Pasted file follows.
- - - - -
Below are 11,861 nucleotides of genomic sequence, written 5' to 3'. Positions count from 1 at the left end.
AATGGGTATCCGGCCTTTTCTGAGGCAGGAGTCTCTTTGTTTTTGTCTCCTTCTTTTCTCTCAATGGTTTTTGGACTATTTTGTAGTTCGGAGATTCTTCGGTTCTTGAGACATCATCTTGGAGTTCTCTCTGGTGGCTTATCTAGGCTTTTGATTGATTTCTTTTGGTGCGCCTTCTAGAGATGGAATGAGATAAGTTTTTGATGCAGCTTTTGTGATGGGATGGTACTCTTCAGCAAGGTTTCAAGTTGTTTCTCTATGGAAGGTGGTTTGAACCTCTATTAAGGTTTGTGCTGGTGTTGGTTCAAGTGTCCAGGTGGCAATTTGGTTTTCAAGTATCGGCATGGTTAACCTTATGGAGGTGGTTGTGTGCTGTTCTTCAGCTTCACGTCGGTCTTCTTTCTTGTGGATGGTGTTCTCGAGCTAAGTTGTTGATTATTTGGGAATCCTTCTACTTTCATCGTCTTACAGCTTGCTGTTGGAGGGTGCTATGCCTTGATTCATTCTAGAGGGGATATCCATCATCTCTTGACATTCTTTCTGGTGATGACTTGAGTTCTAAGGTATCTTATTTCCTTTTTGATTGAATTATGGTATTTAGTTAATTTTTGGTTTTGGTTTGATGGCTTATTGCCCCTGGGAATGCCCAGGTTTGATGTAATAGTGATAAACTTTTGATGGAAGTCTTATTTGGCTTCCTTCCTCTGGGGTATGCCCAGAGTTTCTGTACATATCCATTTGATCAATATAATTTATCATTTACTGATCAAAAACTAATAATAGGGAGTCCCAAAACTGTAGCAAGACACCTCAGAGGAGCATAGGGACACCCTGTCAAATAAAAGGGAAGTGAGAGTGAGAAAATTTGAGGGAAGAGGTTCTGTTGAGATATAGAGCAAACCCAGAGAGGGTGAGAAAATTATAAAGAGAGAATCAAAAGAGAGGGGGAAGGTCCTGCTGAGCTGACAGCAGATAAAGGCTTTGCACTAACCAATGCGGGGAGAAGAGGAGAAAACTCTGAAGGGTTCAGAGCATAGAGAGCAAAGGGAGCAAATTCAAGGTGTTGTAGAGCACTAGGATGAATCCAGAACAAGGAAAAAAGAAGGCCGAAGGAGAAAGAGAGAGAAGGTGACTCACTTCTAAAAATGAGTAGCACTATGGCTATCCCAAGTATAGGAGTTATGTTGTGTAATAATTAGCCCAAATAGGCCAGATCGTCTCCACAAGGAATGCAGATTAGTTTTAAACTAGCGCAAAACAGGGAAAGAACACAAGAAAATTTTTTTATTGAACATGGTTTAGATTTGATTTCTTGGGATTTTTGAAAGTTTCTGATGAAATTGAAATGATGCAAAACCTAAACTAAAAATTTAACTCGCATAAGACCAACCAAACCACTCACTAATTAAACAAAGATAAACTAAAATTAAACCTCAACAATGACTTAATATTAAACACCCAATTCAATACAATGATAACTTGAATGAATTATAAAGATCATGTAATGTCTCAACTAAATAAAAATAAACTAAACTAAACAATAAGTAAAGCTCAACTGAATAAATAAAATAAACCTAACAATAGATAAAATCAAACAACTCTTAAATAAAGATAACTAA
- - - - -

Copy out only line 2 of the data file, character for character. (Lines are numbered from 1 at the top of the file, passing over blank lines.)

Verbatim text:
AATGGGTATCCGGCCTTTTCTGAGGCAGGAGTCTCTTTGTTTTTGTCTCCTTCTTTTCTCTCAATGGTTTTTGGACTATTTTGTAGTTCGGAGATTCTTCGGTTCTTGAGACATCATCTTGGAGTTCTCTCTGGTGGCTTATCTAGGCTTTTGATTGATTTCTTTTGGTGCGCCTTCTAGAGATGGAATGAGATAAGTTTTTGATGCAGCTTTTGTGATGGGATGGTACTCTTCAGCAAGGTTTCAAGTTGTTTCTCTATGGAAGGTGGTTTGAACCTCTATTAAGGTTTGTGCTGGTGTTGGTTCAAGTGTCCAGGTGGCAATTTGGTTTTCAAGTATCGGCATGGTTAACCTTATGGAGGTGGTTGTGTGCTGTTCTTCAGCTTCACGTCGGTCTTCTTTCTTGTGGATGGTGTTCTCGAGCTAAGTTGTTGATTATTTGGGAATCCTTCTACTTTCATCGTCTTACAGCTTGCTGTTGGAGGGTGCTATGCCTTGATTCATTCTAGAGGGGATATCCATCATCTCTTGACATTCTTTCTGGTGATGACTTGAGTTCTAAGGTATCTTATTTCCTTTTTGATTGAATTATGGTATTTAGTTAATTTTTGGTTTTGGTTTGATGGCTTATTGCCCCTGGGAATGCCCAGGTTTGATGTAATAGTGATAAACTTTTGATGGAAGTCTTATTTGGCTTCCTTCCTCTGGGGTATGCCCAGAGTTTCTGTACATATCCATTTGATCAATATAATTTATCATTTACTGATCAAAAACTAATAATAGGGAGTCCCAAAACTGTAGCAAGACACCTCAGAGGAGCATAGGGACACCCTGTCAAATAAAAGGGAAGTGAGAGTGAGAAAATTTGAGGGAAGAGGTTCTGTTGAGATATAGAGCAAACCCAGAGAGGGTGAGAAAATTATAAAGAGAGAATCAAAAGAGAGGGGGAAGGTCCTGCTGAGCTGACAGCAGATAAAGGCTTTGCACTAACCAATGCGGGGAGAAGAGGAGAAAACTCTGAAGGGTTCAGAGCATAGAGAGCAAAGGGAGCAAATTCAAGGTGTTGTAGAGCACTAGGATGAATCCAGAACAAGGAAAAAAGAAGGCCGAAGGAGAAAGAGAGAGAAGGTGACTCACTTCTAAAAATGAGTAGCACTATGGCTATCCCAAGTATAGGAGTTATGTTGTGTAATAATTAGCCCAAATAGGCCAGATCGTCTCCACAAGGAATGCAGATTAGTTTTAAACTAGCGCAAAACAGGGAAAGAACACAAGAAAATTTTTTTATTGAACATGGTTTAGATTTGATTTCTTGGGATTTTTGAAAGTTTCTGATGAAATTGAAATGATGCAAAACCTAAACTAAAAATTTAACTCGCATAAGACCAACCAAACCACTCACTAATTAAACAAAGATAAACTAAAATTAAACCTCAACAATGACTTAATATTAAACACCCAATTCAATACAATGATAACTTGAATGAATTATAAAGATCATGTAATGTCTCAACTAAATAAAAATAAACTAAACTAAACAATAAGTAAAGCTCAACTGAATAAATAAAATAAACCTAACAATAGATAAAATCAAACAACTCTTAAATAAAGATAACTAA